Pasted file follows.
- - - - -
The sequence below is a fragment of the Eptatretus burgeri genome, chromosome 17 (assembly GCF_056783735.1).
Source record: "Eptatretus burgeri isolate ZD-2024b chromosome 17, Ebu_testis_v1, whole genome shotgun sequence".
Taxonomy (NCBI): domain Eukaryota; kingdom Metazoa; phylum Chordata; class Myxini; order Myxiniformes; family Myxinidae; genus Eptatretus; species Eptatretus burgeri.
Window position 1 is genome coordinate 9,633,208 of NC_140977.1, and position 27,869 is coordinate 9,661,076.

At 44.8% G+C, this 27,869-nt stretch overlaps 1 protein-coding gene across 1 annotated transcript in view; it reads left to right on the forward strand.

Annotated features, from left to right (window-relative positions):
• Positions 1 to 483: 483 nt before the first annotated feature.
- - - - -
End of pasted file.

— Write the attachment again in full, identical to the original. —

The sequence below is a fragment of the Eptatretus burgeri genome, chromosome 17 (assembly GCF_056783735.1).
Source record: "Eptatretus burgeri isolate ZD-2024b chromosome 17, Ebu_testis_v1, whole genome shotgun sequence".
Taxonomy (NCBI): domain Eukaryota; kingdom Metazoa; phylum Chordata; class Myxini; order Myxiniformes; family Myxinidae; genus Eptatretus; species Eptatretus burgeri.
Window position 1 is genome coordinate 9,633,208 of NC_140977.1, and position 27,869 is coordinate 9,661,076.

At 44.8% G+C, this 27,869-nt stretch overlaps 1 protein-coding gene across 1 annotated transcript in view; it reads left to right on the forward strand.

Annotated features, from left to right (window-relative positions):
• Positions 1 to 483: 483 nt before the first annotated feature.